Lorcan Cobbe served as an enforcer for the gang that Patrick Roarke ruled with an iron fist. A gang that included his son, pickpocket and budding expert thief Roarke. But Roarke, in spite of his father’s tendency to let his fists fly at any – or no – provocation, was the elder’s acknowledged son, where that acknowledgement was something that Cobbe not only envied but believed that he was owed.

The elder Roarke is gone, and good riddance, but Lorcan Cobbe believes that he is still owed, and that he’s going to get his long-delayed payback by killing Roarke. After first stripping from him everything he has earned and everything he holds dear, including his position, his fortune, his friends and definitely his wife.

But the years that Lorcan has spent in the shadows as one of the world’s best – and most expensive – contract killers are the same years that Roarke spent building a legitimate fortune, a circle of friends, a found family, and finding not only the birth family that his so-called father denied him but also making a life with the surprising love of his life, Eve Dallas.

They met over a dead body, as is fitting when one falls for a homicide cop. In the years since they’ve gathered a family, partly of blood and mostly of choice, of people who will walk through fire for either of them.

Cobbe has targeted both, and that family will take him down. Wherever that chase may lead them.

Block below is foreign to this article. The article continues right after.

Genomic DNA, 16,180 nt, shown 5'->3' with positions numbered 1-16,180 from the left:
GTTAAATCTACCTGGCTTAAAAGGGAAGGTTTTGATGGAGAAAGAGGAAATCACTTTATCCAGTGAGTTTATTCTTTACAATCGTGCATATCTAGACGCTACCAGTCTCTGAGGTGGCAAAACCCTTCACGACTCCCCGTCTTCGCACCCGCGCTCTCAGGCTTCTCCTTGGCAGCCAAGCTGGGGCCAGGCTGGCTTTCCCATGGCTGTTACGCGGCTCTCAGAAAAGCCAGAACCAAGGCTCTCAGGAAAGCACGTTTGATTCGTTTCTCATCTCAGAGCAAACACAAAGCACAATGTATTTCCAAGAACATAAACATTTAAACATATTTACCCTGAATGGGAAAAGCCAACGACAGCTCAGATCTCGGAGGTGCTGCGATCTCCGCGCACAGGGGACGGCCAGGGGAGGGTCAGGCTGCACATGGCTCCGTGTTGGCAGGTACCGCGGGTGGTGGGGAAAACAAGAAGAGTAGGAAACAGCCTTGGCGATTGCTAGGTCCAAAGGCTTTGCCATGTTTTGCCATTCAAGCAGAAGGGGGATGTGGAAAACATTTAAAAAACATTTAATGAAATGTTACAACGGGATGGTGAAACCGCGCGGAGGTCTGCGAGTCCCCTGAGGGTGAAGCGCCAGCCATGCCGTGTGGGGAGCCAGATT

Escape Rating A-: I swallowed this book whole in a couple of lovely hours. I read this series not for the mystery aspect, but for the family-of-choice story. Twice a year I get to visit with these very good friends and see how they’re doing, and it’s marvelous every single time whether the mystery is compelling or merely a day’s work for Eve and company. This one was so compelling that I had to thumb to the end to make sure that the dark places it went too weren’t too utterly black. No one likes to see their friends, even their book-bound friends, suffer.

This one began with all the hallmarks of one of the series’ semi-regular trips to the angst factory. Both Eve and Roarke had abusive fathers – who dammitall knew each other – and both raised themselves with a bit of help from someone or something who gave them purpose. In Roarke’s case that someone was Summerset, now his majordomo, and in Eve’s case it was the NYPSD.